President Obama said Sunday that “smart, patient” U.S. diplomacy led to the recent breakthroughs with rival nation Iran, including this weekend’s hostage exchange and landmark nuclear deal.
“This is a good day because now we see what’s possible with good American diplomacy,” Obama said from the White House. “Now our governments are talking to each other.”
The president spoke one day after Iran fulfilled its obligations in the international nuclear deal that will lift crippling economic sanctions and allow Tehran to recoup $100 billion in frozen assets, in exchange for Iran curtailing its pursuit of a nuclear weapon.
“Under the nuclear deal, … Iran will not get its hands on a nuclear bomb,” Obama said. “The region, the United States and the world will be more secure.”
The deal was announced hours after the countries said four U.S. detainees in Iran would be returned in exchange for seven Iranians being allowed to leave America.
Obama administration officials acknowledged that the negotiations played out in the shadows of the nuclear talks but said the outcomes of the separate deals did not depend on each other.
GOP presidential candidate New Jersey Gov. Chris Christie disagreed with the president's argument that the deals are a win for "smart diplomacy."
"This is a loss for America," Christie said on the campaign trail in Iowa. "It's a win for the president's own delusions, if he thinks this is a win for smart diplomacy."
Obama also said the deals -- along with the situation last week in which Iran promptly released 10 American sailors who had sailed into Iranian waters -- prove that a “smart, patient and disciplined” diplomatic approach can work with Iran and other long-standing adversaries.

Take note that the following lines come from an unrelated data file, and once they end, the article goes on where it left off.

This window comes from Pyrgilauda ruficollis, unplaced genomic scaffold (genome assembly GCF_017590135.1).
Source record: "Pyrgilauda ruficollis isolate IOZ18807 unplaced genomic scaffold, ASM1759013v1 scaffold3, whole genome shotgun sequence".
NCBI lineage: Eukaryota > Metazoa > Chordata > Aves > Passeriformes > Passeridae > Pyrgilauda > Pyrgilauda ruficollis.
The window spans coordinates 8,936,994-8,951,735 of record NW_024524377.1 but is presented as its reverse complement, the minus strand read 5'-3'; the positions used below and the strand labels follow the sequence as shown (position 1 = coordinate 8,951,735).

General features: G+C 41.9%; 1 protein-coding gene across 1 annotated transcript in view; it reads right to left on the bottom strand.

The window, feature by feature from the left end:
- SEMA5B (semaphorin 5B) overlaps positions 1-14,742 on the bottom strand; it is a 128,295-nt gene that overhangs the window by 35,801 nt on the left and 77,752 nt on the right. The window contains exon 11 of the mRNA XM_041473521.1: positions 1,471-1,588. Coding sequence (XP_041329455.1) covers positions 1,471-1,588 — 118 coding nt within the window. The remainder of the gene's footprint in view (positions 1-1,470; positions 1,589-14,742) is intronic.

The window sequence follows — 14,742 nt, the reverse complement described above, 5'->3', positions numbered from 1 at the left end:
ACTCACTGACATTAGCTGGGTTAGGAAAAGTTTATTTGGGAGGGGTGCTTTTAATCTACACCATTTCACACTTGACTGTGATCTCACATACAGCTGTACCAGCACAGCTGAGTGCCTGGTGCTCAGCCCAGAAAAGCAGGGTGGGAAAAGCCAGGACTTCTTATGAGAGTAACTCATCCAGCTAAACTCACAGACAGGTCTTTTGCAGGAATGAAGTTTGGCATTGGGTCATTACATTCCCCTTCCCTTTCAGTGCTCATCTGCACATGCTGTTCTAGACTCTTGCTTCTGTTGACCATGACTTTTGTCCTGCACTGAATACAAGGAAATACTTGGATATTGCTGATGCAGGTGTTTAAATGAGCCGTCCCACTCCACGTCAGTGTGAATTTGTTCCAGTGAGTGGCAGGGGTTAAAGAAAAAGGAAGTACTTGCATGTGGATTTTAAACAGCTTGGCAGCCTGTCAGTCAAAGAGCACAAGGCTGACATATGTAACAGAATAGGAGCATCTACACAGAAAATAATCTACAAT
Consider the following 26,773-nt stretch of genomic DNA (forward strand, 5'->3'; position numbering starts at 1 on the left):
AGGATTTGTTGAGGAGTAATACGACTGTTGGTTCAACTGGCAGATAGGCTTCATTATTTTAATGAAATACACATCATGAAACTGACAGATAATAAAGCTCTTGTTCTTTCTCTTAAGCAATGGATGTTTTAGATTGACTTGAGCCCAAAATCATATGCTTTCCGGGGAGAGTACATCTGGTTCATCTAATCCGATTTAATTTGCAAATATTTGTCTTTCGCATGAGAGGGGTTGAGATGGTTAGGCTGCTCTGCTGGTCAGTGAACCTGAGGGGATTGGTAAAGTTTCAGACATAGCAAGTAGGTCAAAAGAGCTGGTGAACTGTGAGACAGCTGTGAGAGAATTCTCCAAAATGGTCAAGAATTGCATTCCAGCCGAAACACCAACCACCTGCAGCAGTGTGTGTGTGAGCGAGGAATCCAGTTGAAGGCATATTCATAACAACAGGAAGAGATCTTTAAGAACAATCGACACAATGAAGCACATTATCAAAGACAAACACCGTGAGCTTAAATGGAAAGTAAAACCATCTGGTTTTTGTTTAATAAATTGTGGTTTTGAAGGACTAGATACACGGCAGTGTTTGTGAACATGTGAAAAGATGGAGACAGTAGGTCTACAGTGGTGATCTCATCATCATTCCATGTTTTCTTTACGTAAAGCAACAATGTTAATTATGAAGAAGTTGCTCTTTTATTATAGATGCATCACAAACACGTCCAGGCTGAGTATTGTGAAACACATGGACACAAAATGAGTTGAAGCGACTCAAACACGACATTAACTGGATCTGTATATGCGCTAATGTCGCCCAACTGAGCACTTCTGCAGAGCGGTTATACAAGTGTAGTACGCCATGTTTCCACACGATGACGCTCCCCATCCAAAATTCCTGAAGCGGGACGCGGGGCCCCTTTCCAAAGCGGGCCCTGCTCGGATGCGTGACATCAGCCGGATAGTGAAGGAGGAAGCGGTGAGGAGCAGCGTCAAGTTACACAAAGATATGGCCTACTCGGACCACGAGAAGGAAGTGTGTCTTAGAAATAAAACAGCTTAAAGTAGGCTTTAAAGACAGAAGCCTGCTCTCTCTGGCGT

He argued that the improved relations also helped resolve a long-standing financial dispute with the countries that will allow Iran to recoup about $400 million and roughly $1.3 billion in interest.
“It saves us billions of dollars,” Obama said. “We had no business dragging this out.”
However, he failed to mention that the U.S. on Sunday imposed new sanctions against 11 individuals and entities involved in Iran's ballistic missile program, as a result of Tehran's firing of a medium-range ballistic missile in October.
U.S. officials have said the Treasury planned to announce the penalties in late December but held off after Iran's foreign minister said they could have derailed the prisoner exchange that took place this weekend.
The five Americans released Saturday are Washington Post reporter Jason Rezaian, former U.S. Marine Amir Hekmati, pastor Saeed Abedini and Nosratollah Khosravi-Roodsari.
With the exception of Khosravi-Roodsari, they boarded a Swiss air force plane that landed Sunday in Geneva and they were expected to fly later to a U.S. air base in Germany.
A fifth American, student Matthew Trevithick, was released independently of the larger swap and already had headed home.
The Post's publisher, Frederick J. Ryan, Jr., said in a statement, "We are relieved that this 545-day nightmare for Jason and his family is finally over."
In exchange, the U.S. is pardoning or dropping charges against seven Iranians -- six of whom are dual U.S.-Iranian citizens -- accused or convicted of violating U.S. sanctions.
Three were serving prison terms and received a commutation or pardon. Three others were awaiting trial; the last one made a plea agreement.
In addition, the U.S. was dropping drop Interpol "red notices" -- essentially arrest warrants -- on 14 Iranian fugitives it has sought, officials said.
Kerry said U.S. officials hashed out the prisoner exchange over 11 or 12 meetings with the Iranians. He also said the nuclear agreement provided the key impetus.
The swap did not include Siamak Namazi, an Iranian-American businessman who advocated better ties between Iran and the U.S. and who reportedly was arrested in October, or former FBI agent Robert Levinson, who disappeared in Iran in 2007 on an unauthorized CIA mission.
Asked if Levinson was dead or alive, Kerry said, "We have no idea."
The Associated Press contributed to this report.